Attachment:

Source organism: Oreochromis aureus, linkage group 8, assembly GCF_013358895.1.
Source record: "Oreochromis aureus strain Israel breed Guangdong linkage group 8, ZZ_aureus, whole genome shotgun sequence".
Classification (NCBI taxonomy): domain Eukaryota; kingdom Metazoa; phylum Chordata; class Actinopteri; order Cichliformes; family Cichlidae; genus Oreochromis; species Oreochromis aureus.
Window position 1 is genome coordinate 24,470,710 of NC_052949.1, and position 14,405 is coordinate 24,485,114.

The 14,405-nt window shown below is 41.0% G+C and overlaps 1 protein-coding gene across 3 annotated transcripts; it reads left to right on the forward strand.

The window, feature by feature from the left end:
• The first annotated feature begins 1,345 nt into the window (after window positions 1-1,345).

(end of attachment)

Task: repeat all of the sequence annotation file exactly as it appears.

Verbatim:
Source organism: Oreochromis aureus, linkage group 8, assembly GCF_013358895.1.
Source record: "Oreochromis aureus strain Israel breed Guangdong linkage group 8, ZZ_aureus, whole genome shotgun sequence".
Classification (NCBI taxonomy): domain Eukaryota; kingdom Metazoa; phylum Chordata; class Actinopteri; order Cichliformes; family Cichlidae; genus Oreochromis; species Oreochromis aureus.
Window position 1 is genome coordinate 24,470,710 of NC_052949.1, and position 14,405 is coordinate 24,485,114.

The 14,405-nt window shown below is 41.0% G+C and overlaps 1 protein-coding gene across 3 annotated transcripts; it reads left to right on the forward strand.

The window, feature by feature from the left end:
• The first annotated feature begins 1,345 nt into the window (after window positions 1-1,345).